Wednesday, December 19, 2012

A case of community-acquired Acinetobacter junii-johnsonii cellulitis

A case of community-acquired Acinetobacter junii-johnsonii cellulitis.

Jun 2012


Division of Infectious Diseases, University of Colorado, Denver, USA.


Key words: Acinetobacter, cellulitis, community-acquired infections, bacteremia, blister, therapy.

Acinetobacter skin and soft tissue infection outside of the traumatic wound setting are rare occurrences. The majority of cases occur in the presence of significant comorbilities and by Acinetobacter baumanii. Herein a case is reported of community-onset, health-care-associated, non-traumatic cellulitis caused by Acinetobacter, species junii-johnsonii with bacteremia. This is the first reported case of Acinetobacter junii-johnsonii skin and soft tissue infection. Hemorrhagic bullae might be one of the clinical features of Acinetobacter cellulitis.
Case report 
In August 2010, a 48 year old man with a history of metastatic, stage IV, prostate cancer was admitted to the University of Colorado Hospital after being transferred from an outside hospital. The case was complicated by bladder obstruction, T8 fracture, spinal cord involvement and had been treated with androgen-deprivation therapy and local radiation therapy. The patient had been admitted one month prior to this presentation with a pulmonary embolus, methicillin-sensitive Staphylococcus aureus (MSSA) bacteremia of unclear origin and also with a multidrug resistant (MDR) Serratia marcescens urinary tract infection. The patient recovered from that episode and was discharged to his home on intravenous (IV) ertapenem, 1gram every 24 hours. Several weeks later, the patient was readmitted to an outside hospital after developing a rapid progression of symptoms characterized by the following: marked fatigue, light headedness, fever, chills and right lower extremity swelling, erythema, tenderness and warmness. On admission the patient was found to be in septic shock, requiring intensive care unit care. He received aggressive fluid resuscitation therapy and pressor support; and he was placed empirically on IV vancomycin, piperacillin-tazobactam and levofloxacin. His hemodynamic parameters improved over the next two days, and he was transferred to our hospital with the documentation of a non fermenting gram negative rod (GNR) in blood culture (1 of 2 bottles). Computerized tomography (CT) scan of his leg showed a marked subcutaneous edema. The positive culture was from a peripheral site. The physical examination was remarkable for marked right lower extremity swelling, with erythema involving the distal 2/3 of the leg, and local tenderness, warmness and the presence of a purpuric rash and hemorrhagic bullae. The PICC line was present and was without local signs of inflammation. The laboratory tests were significant for leukopenia, anemia and thrombocytopenia. The gram negative rod was a nonmotile, catalase-positive, oxidase-negative bacteria; finally identified using the Vitek 2 system (an automated system for bacterial identification using a phenotypic approach) as Acinetobacter junii-johnsonii, sensitive to quinolones and B-lactams, and intermediate to aztreonam. His antibiotic therapy was narrowed to Levofloxacin only, and the patient was discharged 4 days later. He was seen again in the clinic 4 weeks later; complete resolution of his local right leg inflammatory changes were noted.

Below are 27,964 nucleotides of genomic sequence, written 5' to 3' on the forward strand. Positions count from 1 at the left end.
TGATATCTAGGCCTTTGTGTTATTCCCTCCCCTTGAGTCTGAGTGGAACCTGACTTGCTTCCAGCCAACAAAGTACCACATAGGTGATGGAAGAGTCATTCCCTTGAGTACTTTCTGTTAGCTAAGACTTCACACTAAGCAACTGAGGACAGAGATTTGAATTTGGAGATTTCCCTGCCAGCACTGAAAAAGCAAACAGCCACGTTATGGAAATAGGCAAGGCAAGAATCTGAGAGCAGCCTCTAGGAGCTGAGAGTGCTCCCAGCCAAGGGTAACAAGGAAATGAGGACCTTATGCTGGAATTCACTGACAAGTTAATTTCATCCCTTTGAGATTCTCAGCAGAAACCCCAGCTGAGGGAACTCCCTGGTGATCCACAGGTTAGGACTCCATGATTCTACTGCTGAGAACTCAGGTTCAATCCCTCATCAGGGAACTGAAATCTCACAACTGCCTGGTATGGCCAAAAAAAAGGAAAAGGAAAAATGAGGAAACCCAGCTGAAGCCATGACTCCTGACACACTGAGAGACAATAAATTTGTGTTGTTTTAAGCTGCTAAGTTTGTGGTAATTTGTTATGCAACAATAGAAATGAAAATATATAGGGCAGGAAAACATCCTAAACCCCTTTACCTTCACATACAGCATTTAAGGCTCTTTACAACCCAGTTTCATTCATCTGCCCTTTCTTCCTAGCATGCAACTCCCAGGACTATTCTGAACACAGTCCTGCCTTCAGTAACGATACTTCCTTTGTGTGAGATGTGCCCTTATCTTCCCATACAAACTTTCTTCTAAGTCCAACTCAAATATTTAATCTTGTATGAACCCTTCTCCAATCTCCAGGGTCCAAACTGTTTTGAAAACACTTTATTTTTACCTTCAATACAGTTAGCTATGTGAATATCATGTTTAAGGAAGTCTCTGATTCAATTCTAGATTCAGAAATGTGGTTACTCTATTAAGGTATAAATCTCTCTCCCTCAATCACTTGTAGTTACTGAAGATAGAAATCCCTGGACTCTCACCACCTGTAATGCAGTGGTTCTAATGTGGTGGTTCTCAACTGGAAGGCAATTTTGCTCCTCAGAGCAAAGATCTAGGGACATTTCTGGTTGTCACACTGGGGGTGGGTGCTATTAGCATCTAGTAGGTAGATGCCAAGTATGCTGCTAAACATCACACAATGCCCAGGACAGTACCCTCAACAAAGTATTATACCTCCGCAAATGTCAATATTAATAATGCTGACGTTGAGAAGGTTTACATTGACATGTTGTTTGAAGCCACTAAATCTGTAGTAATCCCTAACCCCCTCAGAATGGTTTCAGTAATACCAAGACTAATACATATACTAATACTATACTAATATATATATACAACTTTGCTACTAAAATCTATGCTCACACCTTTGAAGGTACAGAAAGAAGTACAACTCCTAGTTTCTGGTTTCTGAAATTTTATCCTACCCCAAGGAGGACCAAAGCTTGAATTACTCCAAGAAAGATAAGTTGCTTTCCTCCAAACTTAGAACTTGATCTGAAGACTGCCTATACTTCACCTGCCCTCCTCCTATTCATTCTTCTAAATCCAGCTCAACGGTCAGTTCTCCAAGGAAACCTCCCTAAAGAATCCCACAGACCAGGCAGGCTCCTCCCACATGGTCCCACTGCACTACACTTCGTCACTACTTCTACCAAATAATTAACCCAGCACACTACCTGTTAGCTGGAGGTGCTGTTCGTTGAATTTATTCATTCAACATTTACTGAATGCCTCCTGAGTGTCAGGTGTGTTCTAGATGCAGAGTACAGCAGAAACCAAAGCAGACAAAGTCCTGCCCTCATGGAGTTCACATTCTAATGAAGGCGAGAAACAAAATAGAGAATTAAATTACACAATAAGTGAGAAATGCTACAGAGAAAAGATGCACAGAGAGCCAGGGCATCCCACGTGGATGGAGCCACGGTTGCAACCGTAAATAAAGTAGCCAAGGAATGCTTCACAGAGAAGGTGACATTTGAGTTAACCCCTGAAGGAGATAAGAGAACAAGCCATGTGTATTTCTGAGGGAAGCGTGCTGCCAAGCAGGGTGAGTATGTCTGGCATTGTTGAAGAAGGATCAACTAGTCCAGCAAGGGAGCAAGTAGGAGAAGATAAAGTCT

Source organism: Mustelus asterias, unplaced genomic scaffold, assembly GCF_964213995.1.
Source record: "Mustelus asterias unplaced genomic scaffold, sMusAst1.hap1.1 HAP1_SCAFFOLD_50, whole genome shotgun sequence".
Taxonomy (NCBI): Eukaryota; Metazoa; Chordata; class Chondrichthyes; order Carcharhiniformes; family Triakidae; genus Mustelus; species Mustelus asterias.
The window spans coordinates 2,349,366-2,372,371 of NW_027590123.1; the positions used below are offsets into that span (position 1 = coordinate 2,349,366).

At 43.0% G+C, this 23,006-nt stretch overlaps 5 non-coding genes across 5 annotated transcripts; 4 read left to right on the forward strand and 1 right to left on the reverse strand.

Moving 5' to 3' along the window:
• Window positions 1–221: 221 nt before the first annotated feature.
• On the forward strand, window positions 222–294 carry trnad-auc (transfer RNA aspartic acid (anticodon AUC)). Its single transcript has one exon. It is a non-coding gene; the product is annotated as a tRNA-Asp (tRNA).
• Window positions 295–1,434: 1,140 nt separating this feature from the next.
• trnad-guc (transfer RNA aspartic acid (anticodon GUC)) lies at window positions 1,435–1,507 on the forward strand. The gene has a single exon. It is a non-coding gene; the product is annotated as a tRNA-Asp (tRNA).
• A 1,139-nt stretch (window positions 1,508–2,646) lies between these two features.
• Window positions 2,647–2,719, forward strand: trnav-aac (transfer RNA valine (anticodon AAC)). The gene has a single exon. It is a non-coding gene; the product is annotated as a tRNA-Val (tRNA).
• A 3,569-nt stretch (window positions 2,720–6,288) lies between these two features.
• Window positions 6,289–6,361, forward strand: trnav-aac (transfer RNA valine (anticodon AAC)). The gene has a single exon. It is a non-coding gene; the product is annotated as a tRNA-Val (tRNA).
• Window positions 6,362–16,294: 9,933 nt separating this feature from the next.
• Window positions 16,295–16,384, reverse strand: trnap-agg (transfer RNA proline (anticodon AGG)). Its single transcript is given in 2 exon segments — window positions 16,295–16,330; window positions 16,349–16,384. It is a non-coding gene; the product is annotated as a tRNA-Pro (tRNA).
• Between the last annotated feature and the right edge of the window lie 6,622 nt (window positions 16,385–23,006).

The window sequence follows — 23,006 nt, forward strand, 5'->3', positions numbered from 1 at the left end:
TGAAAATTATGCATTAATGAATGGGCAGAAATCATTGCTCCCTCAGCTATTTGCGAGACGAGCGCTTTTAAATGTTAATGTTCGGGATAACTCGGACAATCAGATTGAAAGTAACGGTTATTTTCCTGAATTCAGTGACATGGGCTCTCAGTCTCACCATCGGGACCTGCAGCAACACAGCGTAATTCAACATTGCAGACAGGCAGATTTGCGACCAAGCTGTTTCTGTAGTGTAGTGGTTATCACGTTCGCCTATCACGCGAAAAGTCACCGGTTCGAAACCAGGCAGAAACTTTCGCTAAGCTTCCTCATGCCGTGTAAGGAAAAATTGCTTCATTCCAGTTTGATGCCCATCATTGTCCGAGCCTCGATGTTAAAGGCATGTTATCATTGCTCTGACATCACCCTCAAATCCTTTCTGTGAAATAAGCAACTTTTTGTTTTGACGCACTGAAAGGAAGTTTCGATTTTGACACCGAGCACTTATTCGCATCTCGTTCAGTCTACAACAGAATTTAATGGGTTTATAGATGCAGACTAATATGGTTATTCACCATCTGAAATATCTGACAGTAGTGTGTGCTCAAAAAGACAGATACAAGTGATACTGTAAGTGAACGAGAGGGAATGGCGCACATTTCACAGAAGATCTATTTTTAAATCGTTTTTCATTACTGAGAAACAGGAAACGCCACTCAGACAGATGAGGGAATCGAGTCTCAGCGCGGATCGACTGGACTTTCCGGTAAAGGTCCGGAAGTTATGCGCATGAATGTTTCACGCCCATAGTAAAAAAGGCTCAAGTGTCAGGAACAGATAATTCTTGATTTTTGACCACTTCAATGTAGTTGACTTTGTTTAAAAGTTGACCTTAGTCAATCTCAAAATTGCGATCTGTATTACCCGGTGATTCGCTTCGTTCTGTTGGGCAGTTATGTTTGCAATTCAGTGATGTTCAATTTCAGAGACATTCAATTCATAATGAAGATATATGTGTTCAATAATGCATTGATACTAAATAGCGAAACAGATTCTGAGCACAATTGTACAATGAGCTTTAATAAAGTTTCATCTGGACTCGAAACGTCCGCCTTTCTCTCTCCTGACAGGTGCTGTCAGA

Full text with diagnostic images:

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